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PSI b)

a)

2

2

1.5

1.5

1

1

0.5

FI

0.5 0

FI âˆ’1.5 âˆ’1 âˆ’0.5 0 0.5 1 1.5

âˆ’0.5

0

âˆ’1.5 âˆ’0.5 0.5 1.5 âˆ’1

âˆ’0.5

âˆ’1.5

âˆ’1

âˆ’2

âˆ’1.5

âˆ’2.5

âˆ’2

âˆ’2.5

Figure 7.4 Trajectories of the damped oscillator with v Â¼ 2: (a) g Â¼ 2; (b)

g Â¼ 0.

77

Nonlinear Dynamical Systems

systems. Some conservative systems may have the chaotic regimes,

too (so-called non-integrable systems) [5], but this case will not be

discussed here. One can easily identify the sources of dissipation in

real physical processes, such as friction, heat radiation, and so on. In

general, flow (7.3.2) is dissipative if the condition

X @F

N

div(F) <0 (7:3:7)

@Xi

iÂ¼1

is valid on average within the phase space.

Besides the point attractor, systems with two or more dimensions

may have an attractor named the limit cycle. An example of such an

attractor is the solution of the Van der Pol equation. This equation

describes an oscillator with a variable damping coefficient

d2 u du

Ã¾ g[(u=u0 )2 Ã€ 1] Ã¾ v2 u Â¼ 0 (7:3:8)

dt2 dt

In (7.3.8), u0 is a parameter. The damping coefficient is positive at

sufficiently high amplitudes u > u0 , which leads to energy dissipation.

However, at low amplitudes (u < u0 ), the damping coefficient be-

comes negative. The negative term in (7.3.8) has a sense of an energy

source that prevents oscillations from complete decay. If one intro-

pï¬ƒï¬ƒï¬ƒï¬ƒï¬ƒï¬ƒï¬ƒï¬ƒ

duces u0 v=g as the unit of amplitude and 1=v as the unit of time,

then equation (7.3.8) acquires the form

d2 u du

Ã¾ (u2 Ã€ e2 ) Ã¾ u Â¼ 0 (7:3:9)

dt2 dt

where e Â¼ g=v is the only dimensionless parameter that defines the

system evolution. The flow describing the Van der Pol equation has

the following form

du dw

Â¼ (e2 Ã€ u2 ) w Ã€ u

Â¼ w, (7:3:10)

dt dt

Figure 7.5 illustrates the solution to equation (7.3.1) for e Â¼ 0:4.

Namely, the trajectories approach a closed curve from the initial

conditions located both outside and inside the limit cycle. It should

be noted that the flow trajectories never intersect, even though

their graphs may deceptively indicate otherwise. This property

follows from uniqueness of solutions to equation (7.3.8). Indeed, if the

78 Nonlinear Dynamical Systems

1.5

PSI

1

0.5

FI

0

M2 M1

âˆ’1.2 âˆ’0.8 âˆ’0.4 0 0.4 0.8 1.2 1.6 2

âˆ’0.5

âˆ’1

âˆ’1.5

Figure 7.5 Trajectories of the Van der Pol oscillator with e Â¼ 0:4. Both

trajectories starting at points M1 and M2, respectively, end up on the same

limit circle.

trajectories do intersect, say at point P in the phase space, this implies

that the initial condition at point P yields two different solutions.

Since the solution to the Van der Pol equation changes qualita-

tively from the point attractor to the limit cycle at e Â¼ 0, this point is a

bifurcation. Those bifurcations that lead to the limit cycle are named

the Hopf bifurcations.

In three-dimensional dissipative systems, two new types of attractors

appear. First, there are quasi-periodic attractors. These trajectories are

associated with two different frequencies and are located on the surface

of a torus. The following equations describe the toroidal trajectories

(see Figure 7.6)

x(t) Â¼ (R Ã¾ r sin (wr t)) cos (wR t)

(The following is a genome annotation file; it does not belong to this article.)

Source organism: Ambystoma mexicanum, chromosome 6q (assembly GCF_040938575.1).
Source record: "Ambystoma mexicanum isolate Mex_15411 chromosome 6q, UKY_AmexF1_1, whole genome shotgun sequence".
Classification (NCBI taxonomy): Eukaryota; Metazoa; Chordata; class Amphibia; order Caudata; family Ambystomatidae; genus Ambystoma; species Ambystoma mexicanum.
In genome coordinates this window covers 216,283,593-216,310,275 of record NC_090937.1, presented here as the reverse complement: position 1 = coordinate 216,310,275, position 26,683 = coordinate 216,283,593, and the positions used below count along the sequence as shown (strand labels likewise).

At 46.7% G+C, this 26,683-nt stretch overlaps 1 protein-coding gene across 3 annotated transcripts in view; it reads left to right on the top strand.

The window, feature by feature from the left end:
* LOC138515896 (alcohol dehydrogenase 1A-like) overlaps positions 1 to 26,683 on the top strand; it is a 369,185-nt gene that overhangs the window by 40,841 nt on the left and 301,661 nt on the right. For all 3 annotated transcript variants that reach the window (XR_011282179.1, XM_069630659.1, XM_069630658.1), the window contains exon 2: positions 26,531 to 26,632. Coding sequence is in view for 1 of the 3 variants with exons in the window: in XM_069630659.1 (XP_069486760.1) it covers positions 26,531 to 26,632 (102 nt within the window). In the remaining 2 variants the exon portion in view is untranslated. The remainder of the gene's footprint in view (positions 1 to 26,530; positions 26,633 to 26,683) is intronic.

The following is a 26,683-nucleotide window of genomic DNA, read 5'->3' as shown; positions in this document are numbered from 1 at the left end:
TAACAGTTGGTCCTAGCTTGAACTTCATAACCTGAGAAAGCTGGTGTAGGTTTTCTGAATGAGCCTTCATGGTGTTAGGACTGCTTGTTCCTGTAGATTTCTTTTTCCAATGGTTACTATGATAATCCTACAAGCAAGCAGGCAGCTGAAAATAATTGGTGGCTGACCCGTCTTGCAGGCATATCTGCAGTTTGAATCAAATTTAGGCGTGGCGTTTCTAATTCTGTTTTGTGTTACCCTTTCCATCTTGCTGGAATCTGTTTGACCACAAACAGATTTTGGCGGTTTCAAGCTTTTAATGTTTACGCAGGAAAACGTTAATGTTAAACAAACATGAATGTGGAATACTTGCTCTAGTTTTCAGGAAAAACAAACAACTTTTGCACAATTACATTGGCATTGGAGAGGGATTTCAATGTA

y(t) Â¼ (R Ã¾ r sin (wr t)) sin (wR t)

z(t) Â¼ r cos (wr t) (7:3:11)

In (7.3.11), R and r are the external and internal torus radii, respect-

ively; wR and wr are the frequencies of rotation around the external

79

Nonlinear Dynamical Systems

12

10

8

6

4

2

0

âˆ’12 âˆ’10 âˆ’8 âˆ’6 âˆ’4 âˆ’2 0 2 4 6 8 10 12

âˆ’2

âˆ’4

âˆ’6

âˆ’8

âˆ’10

âˆ’12

Figure 7.6 Toroidal trajectories (7.3.11) in the X-Y plane for R Â¼ 10, r Â¼ 1,

wR Â¼ 100, wr Â¼ 3.

and internal radii, respectively. If the ratio wR =wr is irrational, it is

said that the frequencies are incommensurate. Then the trajectories

(7.3.11) never close on themselves and eventually cover the entire

torus surface. Nevertheless, such a motion is predictable, and thus it

is not chaotic. Another type of attractor that appears in three-dimen-

sional systems is the strange attractor. It will be introduced using the

famous Lorenz model in the next section.

7.4 LORENZ MODEL

The Lorenz model describes the convective dynamics of a fluid

layer with three dimensionless variables:

dX

Â¼ p(Y Ã€ X)

dt

dY

Â¼ Ã€XZ Ã¾ rX Ã€ Y

dt

dZ

Â¼ XY Ã€ bZ (7:4:1)

dt

80 Nonlinear Dynamical Systems

In (7.4.1), the variable X characterizes the fluid velocity distribution,

and the variables Y and Z describe the fluid temperature distribution.

The dimensionless parameters p, r, and b characterize the thermo-

hydrodynamic and geometric properties of the fluid layer. The Lorenz

model, being independent of the space coordinates, is a result of signifi-

cant simplifications of the physical process under consideration [5, 7].

Yet, this model exhibits very complex behavior. As it is often done in

the literature, we shall discuss the solutions to the Lorenz model for

the fixed parameters p Â¼ 10 and b Â¼ 8=3. The parameter r (which is the

vertical temperature difference) will be treated as the control parameter.

At small r 1, any trajectory with arbitrary initial conditions ends

at the state space origin. In other words, the non-convective state at

X Â¼ Y Â¼ Z Â¼ 0 is a fixed point attractor and its basin is the entire

phase space. At r > 1, the system acquires three fixed points. Hence,

the point r Â¼ 1 is a bifurcation. The phase space origin is now repel-

lent. Two other fixed points are attractors that correspond to the

steady convection with clockwise and counterclockwise rotation, re-

spectively (see Figure 7.7). Note that the initial conditions define

10

YZ

8

B

6

4

C

2

D

X

0

âˆ’8 âˆ’6 âˆ’4 âˆ’2 0 2 4 6 8

âˆ’2

= âˆ’1

A : X-Y, Y(0)

= âˆ’1

B : X-Z, Y(0)

âˆ’4 C : X-Y, Y(0) =1

A D : X-Z, Y(0) =1

âˆ’6

âˆ’8

Figure 7.7 Trajectories of the Lorenz model for p Â¼ 10, b Â¼ 8/3, r Â¼ 6, X(0)

Â¼ Z(0) Â¼ 0, and different Y(0).

81

Nonlinear Dynamical Systems

which of the two attractors is the trajectoryâ€™s final destination. The

locations of the fixed points are determined by the stationary solution

dX dY dZ

Â¼ Â¼ Â¼0 (7:4:2)

dt dt dt

Namely,

pï¬ƒï¬ƒï¬ƒï¬ƒï¬ƒï¬ƒï¬ƒï¬ƒï¬ƒï¬ƒï¬ƒï¬ƒï¬ƒï¬ƒï¬ƒï¬ƒ

Y Â¼ X, Z Â¼ 0:5X2 , X Â¼ Ã† b(r Ã€ 1) (7:4:3)

When the parameter r increases to about 13.93, the repelling